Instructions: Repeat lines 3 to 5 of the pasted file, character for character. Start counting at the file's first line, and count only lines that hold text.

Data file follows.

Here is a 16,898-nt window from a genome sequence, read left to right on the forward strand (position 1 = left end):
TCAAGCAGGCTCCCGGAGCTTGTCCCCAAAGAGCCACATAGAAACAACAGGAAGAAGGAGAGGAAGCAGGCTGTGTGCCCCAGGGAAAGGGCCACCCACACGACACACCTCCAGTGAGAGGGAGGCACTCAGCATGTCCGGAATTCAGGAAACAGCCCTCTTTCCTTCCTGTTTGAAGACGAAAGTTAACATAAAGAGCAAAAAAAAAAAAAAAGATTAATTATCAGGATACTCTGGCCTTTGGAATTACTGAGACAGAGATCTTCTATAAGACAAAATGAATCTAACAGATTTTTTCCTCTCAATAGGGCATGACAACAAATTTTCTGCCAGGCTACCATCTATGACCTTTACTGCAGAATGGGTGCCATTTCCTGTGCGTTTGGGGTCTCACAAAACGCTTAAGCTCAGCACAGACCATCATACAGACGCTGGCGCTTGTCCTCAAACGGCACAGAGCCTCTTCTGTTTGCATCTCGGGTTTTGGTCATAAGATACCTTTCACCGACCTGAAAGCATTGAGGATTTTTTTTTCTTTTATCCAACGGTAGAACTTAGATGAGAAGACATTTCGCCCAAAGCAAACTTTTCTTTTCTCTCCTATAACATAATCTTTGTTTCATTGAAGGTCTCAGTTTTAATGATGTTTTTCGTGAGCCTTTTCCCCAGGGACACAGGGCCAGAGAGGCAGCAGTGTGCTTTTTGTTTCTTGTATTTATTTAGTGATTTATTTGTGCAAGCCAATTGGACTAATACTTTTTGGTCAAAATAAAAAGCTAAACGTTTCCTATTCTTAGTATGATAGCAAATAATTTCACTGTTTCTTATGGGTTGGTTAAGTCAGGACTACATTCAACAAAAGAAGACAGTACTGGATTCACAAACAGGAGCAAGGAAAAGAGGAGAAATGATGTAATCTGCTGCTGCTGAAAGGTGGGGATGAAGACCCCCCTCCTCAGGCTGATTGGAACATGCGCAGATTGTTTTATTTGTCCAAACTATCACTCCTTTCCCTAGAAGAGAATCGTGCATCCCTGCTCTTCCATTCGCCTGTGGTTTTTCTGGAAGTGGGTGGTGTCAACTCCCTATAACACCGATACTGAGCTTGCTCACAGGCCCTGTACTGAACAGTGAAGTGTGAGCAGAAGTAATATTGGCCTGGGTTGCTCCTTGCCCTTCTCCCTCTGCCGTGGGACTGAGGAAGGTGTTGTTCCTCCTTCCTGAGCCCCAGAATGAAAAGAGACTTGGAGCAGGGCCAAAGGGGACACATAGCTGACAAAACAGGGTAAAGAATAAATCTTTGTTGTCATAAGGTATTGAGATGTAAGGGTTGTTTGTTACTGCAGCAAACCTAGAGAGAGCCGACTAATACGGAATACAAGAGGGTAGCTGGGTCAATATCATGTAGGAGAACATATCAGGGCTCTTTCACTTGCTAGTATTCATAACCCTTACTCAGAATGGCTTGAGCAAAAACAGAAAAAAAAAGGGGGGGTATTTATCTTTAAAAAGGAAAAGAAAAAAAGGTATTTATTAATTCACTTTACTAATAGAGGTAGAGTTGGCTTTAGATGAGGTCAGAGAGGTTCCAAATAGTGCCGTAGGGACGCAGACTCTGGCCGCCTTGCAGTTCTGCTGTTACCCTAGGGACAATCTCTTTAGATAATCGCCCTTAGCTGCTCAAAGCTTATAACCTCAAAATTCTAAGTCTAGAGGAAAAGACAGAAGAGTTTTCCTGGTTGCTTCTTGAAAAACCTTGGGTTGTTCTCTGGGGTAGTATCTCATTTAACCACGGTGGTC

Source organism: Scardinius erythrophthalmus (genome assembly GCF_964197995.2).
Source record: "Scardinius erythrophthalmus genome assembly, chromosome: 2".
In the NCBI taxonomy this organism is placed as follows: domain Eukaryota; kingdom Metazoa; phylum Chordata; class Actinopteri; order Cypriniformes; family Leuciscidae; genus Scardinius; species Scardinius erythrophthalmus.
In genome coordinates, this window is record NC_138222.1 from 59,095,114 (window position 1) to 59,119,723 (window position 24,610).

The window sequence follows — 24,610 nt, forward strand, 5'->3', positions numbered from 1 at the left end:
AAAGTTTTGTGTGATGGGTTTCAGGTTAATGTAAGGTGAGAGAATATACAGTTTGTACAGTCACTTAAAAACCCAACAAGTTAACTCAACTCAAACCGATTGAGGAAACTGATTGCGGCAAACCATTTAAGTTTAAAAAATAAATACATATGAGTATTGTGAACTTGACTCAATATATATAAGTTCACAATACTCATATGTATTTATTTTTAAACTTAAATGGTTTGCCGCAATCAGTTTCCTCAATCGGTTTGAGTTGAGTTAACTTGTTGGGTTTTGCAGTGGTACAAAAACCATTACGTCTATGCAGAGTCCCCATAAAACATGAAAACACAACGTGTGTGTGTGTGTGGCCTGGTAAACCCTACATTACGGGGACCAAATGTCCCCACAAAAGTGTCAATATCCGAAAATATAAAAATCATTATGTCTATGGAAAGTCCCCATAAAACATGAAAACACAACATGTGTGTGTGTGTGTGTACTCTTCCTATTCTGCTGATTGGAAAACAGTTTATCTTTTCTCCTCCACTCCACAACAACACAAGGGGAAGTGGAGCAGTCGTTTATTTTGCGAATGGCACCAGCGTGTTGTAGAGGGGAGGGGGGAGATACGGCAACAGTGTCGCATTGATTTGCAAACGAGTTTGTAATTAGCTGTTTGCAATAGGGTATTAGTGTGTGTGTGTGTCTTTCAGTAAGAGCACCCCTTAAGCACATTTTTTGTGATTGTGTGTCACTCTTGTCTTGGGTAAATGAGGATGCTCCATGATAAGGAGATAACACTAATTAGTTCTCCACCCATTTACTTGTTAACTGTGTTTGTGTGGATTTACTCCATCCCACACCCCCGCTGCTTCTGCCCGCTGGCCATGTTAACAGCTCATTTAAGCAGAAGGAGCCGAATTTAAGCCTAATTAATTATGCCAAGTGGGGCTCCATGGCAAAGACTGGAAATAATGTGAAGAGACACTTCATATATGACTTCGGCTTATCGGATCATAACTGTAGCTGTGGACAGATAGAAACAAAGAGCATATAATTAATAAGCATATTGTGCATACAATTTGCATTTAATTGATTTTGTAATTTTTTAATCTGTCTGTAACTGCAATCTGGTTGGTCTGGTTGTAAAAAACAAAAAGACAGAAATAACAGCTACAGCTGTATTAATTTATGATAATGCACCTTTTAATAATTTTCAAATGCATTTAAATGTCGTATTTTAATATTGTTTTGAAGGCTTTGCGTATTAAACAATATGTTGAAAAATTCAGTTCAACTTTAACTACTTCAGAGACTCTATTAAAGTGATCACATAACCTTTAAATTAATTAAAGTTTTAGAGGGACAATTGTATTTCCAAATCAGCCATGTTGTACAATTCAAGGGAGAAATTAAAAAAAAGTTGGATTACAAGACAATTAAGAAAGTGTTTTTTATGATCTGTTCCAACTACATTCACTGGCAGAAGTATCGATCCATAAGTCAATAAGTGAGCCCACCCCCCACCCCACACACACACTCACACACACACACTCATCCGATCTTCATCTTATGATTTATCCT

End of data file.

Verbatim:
Source organism: Scardinius erythrophthalmus (genome assembly GCF_964197995.2).
Source record: "Scardinius erythrophthalmus genome assembly, chromosome: 2".
In the NCBI taxonomy this organism is placed as follows: domain Eukaryota; kingdom Metazoa; phylum Chordata; class Actinopteri; order Cypriniformes; family Leuciscidae; genus Scardinius; species Scardinius erythrophthalmus.